Academic journal article Medium Aevum

Le Jeu d'Adam

Academic journal article Medium Aevum

Le Jeu d'Adam

Article excerpt

Le Jeu d'Adam, ed. Wolfgang van Emden, British Rencesvals Publications i (Edinburgh: Societe Rencesvals British Branch, I996). xix + 83 pp. ISBN -9 5 19791-2-4. No price given.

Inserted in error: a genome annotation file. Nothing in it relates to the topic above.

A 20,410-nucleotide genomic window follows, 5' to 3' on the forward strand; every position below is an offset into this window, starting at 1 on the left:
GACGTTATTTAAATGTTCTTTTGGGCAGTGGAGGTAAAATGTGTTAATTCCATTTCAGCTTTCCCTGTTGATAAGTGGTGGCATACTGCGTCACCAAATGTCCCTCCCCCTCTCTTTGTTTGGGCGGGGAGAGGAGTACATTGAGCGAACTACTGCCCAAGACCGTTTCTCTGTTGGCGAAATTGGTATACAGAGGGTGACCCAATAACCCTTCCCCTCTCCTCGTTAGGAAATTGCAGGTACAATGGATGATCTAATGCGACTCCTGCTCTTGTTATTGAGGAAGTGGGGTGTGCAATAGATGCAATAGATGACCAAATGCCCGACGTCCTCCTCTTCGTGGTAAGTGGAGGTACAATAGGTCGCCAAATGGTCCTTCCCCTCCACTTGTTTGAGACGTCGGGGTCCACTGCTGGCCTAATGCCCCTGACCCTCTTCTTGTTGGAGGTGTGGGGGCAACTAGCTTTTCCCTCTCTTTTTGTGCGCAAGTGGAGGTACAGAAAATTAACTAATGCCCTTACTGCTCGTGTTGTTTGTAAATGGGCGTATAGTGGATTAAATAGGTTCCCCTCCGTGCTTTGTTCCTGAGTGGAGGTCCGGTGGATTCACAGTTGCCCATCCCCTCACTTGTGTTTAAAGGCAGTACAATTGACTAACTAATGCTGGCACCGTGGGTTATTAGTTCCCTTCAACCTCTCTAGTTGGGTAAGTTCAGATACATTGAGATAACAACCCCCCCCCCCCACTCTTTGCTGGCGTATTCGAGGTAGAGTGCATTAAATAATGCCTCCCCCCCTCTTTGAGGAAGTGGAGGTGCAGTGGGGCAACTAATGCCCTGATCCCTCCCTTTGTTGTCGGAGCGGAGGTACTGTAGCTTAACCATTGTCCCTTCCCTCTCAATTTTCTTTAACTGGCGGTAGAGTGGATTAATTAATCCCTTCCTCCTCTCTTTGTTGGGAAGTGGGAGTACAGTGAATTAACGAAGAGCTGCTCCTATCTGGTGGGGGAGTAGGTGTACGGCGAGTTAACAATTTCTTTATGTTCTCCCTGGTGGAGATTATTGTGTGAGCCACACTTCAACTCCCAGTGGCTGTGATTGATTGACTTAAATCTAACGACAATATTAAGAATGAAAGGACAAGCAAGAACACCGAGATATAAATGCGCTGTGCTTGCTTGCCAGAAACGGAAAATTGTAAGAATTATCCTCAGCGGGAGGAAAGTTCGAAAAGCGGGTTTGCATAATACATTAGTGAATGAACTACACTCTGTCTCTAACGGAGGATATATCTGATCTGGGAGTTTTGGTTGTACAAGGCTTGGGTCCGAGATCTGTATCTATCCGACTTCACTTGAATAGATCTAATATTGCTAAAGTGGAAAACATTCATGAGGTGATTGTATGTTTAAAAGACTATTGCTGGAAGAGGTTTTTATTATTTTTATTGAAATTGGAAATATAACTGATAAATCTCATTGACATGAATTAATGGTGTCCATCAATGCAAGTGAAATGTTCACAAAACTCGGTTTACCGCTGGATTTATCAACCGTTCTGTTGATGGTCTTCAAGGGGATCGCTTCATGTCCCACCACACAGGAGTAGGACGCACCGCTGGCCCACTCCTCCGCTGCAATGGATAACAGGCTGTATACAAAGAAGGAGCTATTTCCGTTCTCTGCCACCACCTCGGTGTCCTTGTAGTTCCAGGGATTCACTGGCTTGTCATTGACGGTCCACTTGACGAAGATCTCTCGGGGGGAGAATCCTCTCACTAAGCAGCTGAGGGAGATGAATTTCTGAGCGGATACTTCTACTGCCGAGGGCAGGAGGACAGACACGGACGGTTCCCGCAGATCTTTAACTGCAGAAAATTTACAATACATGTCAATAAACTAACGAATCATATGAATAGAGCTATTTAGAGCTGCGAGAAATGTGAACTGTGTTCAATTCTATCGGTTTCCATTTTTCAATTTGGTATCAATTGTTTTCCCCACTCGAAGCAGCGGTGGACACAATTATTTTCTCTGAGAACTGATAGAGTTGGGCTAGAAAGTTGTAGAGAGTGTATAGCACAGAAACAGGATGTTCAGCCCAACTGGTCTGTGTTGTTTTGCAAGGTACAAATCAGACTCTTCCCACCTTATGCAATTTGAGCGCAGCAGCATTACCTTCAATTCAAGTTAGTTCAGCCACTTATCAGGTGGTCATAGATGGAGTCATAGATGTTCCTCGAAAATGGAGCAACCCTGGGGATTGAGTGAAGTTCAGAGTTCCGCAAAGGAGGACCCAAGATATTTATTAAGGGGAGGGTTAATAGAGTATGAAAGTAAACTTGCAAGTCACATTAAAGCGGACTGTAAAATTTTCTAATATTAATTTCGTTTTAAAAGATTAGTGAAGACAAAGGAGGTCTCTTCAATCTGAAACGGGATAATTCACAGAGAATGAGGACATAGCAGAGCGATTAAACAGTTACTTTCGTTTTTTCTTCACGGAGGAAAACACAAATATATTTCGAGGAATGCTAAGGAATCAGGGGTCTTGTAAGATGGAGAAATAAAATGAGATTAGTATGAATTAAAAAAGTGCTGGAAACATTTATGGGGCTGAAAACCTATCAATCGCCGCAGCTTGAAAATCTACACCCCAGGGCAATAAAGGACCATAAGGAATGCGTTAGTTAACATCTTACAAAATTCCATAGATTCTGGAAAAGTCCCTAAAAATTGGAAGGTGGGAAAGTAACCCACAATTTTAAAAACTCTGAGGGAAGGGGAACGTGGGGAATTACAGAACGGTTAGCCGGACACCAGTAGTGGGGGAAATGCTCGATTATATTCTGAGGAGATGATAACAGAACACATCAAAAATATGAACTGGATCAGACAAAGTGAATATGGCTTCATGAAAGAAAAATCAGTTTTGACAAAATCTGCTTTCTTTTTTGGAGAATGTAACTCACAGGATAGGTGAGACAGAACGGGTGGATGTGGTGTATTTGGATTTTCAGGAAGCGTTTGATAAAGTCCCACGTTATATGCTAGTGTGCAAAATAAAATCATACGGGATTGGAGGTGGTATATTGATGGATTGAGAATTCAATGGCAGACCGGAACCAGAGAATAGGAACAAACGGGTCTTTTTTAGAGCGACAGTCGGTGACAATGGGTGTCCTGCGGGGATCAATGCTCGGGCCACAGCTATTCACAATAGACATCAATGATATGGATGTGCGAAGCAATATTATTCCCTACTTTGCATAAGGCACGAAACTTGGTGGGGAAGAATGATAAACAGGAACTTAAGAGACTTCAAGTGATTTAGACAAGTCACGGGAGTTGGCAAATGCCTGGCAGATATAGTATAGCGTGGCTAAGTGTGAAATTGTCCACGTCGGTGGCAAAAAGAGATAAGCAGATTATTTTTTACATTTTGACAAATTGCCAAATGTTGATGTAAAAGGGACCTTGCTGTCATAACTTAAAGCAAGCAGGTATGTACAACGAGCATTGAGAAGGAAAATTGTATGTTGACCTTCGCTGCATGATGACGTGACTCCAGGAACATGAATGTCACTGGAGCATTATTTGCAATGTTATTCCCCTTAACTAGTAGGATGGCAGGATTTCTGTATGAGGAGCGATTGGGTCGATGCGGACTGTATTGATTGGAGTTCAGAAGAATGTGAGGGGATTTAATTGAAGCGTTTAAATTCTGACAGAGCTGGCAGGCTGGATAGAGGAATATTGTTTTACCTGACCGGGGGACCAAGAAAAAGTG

Wolfgang van Emden's new edition of the Anglo-Norman Adam play is particularly welcome since the previous edition by Noomen is now out of print. Intended especially for students, the volume also includes a facing translation, closely following the French original and based on a performance text used frequently by van Emden over a number of years. With so much potentially in its favour, it seems a pity, however, that van Emden should choose (especially in a printed text) not to translate the Latin prophecies, in order to place the modern audience `in the same position as the listeners of the twelfth century' (p. x), whose knowledge of Latin, especially of such wellknown quotations, would surely be greater than he suggests. At the same time he deliberately introduces archaisms such as 'tillage' (in a stage direction moreover), because the play is so medieval it must not be in modern idiomatic English for aesthetic reasons (p. x)! This might be justifiable in performance but is rather unhelpful in a student text. Instead of all the talk about modern audiences, it would have been useful to have some indication given of who might have been the actors and the audience for this play in the twelfth century. The opening paragraph of the introduction claims that Adam is the `first extant European play to be written almost wholly in the vernacular' - yet the twelfth-century Castilian Auto de los reyes magor dates from the same period, is wholly in vernacular, and is also a dramatic masterpiece. …

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